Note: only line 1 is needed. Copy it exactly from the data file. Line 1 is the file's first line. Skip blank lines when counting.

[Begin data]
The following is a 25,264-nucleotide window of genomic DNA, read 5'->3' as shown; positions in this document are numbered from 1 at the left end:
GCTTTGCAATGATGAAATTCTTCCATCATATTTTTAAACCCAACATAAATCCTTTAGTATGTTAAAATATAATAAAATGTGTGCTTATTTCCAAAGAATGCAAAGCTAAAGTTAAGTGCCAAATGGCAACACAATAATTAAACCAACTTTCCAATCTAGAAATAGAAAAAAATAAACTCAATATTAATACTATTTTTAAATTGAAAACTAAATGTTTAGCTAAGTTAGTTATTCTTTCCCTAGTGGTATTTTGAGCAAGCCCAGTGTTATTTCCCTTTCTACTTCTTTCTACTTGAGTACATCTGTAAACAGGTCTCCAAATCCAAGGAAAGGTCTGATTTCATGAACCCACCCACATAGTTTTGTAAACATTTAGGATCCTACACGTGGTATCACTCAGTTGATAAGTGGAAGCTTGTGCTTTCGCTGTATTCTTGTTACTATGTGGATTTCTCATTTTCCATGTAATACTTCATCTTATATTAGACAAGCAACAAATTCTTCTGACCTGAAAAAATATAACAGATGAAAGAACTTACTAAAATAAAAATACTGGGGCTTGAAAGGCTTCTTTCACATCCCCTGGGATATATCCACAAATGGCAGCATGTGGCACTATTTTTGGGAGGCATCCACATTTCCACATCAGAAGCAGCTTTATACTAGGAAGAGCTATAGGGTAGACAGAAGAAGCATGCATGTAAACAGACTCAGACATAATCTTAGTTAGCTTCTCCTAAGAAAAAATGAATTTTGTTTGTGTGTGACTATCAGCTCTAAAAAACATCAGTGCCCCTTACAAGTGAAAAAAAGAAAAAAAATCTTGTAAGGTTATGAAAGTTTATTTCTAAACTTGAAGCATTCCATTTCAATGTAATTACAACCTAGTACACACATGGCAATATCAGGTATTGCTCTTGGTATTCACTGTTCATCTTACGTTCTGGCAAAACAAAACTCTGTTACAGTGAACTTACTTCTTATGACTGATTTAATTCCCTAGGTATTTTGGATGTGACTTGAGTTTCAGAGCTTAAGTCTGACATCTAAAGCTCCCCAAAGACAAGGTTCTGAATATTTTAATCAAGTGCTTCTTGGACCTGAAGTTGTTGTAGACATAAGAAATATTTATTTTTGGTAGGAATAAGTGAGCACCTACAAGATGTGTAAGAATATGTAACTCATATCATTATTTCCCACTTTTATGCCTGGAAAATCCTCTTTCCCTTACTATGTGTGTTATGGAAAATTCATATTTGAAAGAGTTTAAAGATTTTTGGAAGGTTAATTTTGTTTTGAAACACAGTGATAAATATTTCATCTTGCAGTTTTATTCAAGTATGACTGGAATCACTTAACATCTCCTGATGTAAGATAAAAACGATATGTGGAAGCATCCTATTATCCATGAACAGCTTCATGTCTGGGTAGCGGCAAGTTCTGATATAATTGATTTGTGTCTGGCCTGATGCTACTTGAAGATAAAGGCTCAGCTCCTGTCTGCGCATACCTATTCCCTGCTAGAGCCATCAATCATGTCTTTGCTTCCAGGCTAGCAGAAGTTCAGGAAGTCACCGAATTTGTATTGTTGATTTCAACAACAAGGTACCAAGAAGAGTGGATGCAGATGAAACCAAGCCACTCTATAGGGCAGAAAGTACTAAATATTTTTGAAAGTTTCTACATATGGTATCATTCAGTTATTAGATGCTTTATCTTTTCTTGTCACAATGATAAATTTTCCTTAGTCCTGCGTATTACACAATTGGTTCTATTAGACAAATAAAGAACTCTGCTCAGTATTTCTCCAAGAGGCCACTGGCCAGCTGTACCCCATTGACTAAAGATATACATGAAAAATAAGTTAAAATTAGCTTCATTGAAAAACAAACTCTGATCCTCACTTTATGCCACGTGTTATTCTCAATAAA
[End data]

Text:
The following is a 25,264-nucleotide window of genomic DNA, read 5'->3' as shown; positions in this document are numbered from 1 at the left end: